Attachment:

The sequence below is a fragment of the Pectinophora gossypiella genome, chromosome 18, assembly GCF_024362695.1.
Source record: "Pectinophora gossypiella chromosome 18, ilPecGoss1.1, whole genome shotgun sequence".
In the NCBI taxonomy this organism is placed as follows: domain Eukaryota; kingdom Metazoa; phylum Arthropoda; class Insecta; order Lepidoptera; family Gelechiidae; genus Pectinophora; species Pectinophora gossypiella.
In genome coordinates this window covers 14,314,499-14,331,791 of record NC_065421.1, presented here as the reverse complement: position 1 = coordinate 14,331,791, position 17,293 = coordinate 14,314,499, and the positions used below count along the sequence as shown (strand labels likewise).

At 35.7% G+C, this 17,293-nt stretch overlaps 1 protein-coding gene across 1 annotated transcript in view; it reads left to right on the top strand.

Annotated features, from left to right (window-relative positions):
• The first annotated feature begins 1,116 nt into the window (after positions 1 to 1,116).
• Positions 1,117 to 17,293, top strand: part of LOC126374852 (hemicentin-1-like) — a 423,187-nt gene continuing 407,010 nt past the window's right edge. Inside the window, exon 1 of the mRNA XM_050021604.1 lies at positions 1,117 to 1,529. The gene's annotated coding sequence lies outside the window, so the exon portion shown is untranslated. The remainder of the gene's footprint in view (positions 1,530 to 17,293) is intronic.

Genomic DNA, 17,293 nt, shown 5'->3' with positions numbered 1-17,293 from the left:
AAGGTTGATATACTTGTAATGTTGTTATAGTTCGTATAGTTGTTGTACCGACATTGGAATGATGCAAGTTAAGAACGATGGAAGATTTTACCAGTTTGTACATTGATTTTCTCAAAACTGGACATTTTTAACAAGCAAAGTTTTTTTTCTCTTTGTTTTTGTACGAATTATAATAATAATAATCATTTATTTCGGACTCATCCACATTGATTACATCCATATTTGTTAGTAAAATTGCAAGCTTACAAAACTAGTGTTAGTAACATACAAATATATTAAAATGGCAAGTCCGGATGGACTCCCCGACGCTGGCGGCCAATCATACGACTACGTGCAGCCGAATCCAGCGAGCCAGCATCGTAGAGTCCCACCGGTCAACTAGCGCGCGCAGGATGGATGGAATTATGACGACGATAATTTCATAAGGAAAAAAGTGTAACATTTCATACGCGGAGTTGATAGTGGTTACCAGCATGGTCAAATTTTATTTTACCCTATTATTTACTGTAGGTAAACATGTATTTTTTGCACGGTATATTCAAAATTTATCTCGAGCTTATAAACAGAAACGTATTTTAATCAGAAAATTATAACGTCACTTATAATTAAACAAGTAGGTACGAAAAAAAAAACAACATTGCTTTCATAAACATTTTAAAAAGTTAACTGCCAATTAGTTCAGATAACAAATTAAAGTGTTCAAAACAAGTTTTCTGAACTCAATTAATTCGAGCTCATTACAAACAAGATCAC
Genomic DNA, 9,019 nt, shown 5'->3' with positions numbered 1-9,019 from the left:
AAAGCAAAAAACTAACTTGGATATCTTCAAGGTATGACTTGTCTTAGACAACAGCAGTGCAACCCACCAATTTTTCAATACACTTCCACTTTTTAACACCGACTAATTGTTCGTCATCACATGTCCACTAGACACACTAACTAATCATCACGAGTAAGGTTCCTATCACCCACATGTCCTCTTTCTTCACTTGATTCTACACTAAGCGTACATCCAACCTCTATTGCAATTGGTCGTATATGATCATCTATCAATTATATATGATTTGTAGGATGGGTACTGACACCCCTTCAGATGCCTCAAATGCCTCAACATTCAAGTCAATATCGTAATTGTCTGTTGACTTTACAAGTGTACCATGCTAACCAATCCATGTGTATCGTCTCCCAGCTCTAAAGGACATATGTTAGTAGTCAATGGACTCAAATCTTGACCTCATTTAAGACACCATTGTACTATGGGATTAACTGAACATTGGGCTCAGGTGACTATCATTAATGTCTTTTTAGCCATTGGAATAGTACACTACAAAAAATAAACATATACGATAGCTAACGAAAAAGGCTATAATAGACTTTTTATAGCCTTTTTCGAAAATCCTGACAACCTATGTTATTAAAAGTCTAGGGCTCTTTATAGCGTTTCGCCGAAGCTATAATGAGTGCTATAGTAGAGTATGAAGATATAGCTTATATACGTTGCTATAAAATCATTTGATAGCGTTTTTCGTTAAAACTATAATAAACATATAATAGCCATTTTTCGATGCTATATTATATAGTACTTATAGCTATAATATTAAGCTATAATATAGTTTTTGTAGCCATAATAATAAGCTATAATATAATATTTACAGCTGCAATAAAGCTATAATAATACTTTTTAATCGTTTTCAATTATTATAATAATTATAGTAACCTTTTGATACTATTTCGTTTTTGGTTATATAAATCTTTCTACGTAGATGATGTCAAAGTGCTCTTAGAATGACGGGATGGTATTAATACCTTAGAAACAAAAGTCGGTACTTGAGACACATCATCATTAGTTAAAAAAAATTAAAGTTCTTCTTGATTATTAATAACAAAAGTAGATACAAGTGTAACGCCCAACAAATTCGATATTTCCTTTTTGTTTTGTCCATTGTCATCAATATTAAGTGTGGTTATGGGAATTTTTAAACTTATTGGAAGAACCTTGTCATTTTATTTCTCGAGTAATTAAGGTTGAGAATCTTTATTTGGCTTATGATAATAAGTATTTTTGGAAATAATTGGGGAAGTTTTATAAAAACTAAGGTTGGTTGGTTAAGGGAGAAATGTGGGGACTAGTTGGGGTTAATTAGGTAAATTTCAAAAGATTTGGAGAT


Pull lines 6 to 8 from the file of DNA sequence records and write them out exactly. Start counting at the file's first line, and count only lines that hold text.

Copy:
Annotated features, from left to right (window-relative positions):
• The first annotated feature begins 1,116 nt into the window (after positions 1 to 1,116).
• Positions 1,117 to 17,293, top strand: part of LOC126374852 (hemicentin-1-like) — a 423,187-nt gene continuing 407,010 nt past the window's right edge. Inside the window, exon 1 of the mRNA XM_050021604.1 lies at positions 1,117 to 1,529. The gene's annotated coding sequence lies outside the window, so the exon portion shown is untranslated. The remainder of the gene's footprint in view (positions 1,530 to 17,293) is intronic.